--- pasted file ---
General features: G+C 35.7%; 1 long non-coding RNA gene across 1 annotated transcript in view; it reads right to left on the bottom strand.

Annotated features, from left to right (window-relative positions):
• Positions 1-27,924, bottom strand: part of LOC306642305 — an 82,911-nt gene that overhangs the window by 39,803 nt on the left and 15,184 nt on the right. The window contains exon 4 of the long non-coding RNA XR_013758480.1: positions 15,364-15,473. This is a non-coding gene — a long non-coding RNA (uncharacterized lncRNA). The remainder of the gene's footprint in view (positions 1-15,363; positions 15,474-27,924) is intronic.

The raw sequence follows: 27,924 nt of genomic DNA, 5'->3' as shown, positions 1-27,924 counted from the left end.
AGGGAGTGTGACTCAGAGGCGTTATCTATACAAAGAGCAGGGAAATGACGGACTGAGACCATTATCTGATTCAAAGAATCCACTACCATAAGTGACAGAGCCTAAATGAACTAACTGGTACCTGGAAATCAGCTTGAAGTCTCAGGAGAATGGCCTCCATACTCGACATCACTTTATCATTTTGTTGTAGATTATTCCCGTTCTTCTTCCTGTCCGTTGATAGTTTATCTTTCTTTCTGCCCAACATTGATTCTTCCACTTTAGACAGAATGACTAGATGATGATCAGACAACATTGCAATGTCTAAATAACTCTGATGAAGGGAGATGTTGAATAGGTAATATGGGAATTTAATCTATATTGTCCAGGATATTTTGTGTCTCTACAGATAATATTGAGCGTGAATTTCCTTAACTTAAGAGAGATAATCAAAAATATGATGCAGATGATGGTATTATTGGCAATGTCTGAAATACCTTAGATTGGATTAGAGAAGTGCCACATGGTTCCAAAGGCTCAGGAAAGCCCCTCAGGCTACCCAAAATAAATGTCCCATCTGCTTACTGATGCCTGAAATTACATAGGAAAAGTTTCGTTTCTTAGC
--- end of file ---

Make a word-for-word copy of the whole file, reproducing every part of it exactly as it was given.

General features: G+C 35.7%; 1 long non-coding RNA gene across 1 annotated transcript in view; it reads right to left on the bottom strand.

Annotated features, from left to right (window-relative positions):
• Positions 1-27,924, bottom strand: part of LOC306642305 — an 82,911-nt gene that overhangs the window by 39,803 nt on the left and 15,184 nt on the right. The window contains exon 4 of the long non-coding RNA XR_013758480.1: positions 15,364-15,473. This is a non-coding gene — a long non-coding RNA (uncharacterized lncRNA). The remainder of the gene's footprint in view (positions 1-15,363; positions 15,474-27,924) is intronic.

The raw sequence follows: 27,924 nt of genomic DNA, 5'->3' as shown, positions 1-27,924 counted from the left end.
AGGGAGTGTGACTCAGAGGCGTTATCTATACAAAGAGCAGGGAAATGACGGACTGAGACCATTATCTGATTCAAAGAATCCACTACCATAAGTGACAGAGCCTAAATGAACTAACTGGTACCTGGAAATCAGCTTGAAGTCTCAGGAGAATGGCCTCCATACTCGACATCACTTTATCATTTTGTTGTAGATTATTCCCGTTCTTCTTCCTGTCCGTTGATAGTTTATCTTTCTTTCTGCCCAACATTGATTCTTCCACTTTAGACAGAATGACTAGATGATGATCAGACAACATTGCAATGTCTAAATAACTCTGATGAAGGGAGATGTTGAATAGGTAATATGGGAATTTAATCTATATTGTCCAGGATATTTTGTGTCTCTACAGATAATATTGAGCGTGAATTTCCTTAACTTAAGAGAGATAATCAAAAATATGATGCAGATGATGGTATTATTGGCAATGTCTGAAATACCTTAGATTGGATTAGAGAAGTGCCACATGGTTCCAAAGGCTCAGGAAAGCCCCTCAGGCTACCCAAAATAAATGTCCCATCTGCTTACTGATGCCTGAAATTACATAGGAAAAGTTTCGTTTCTTAGC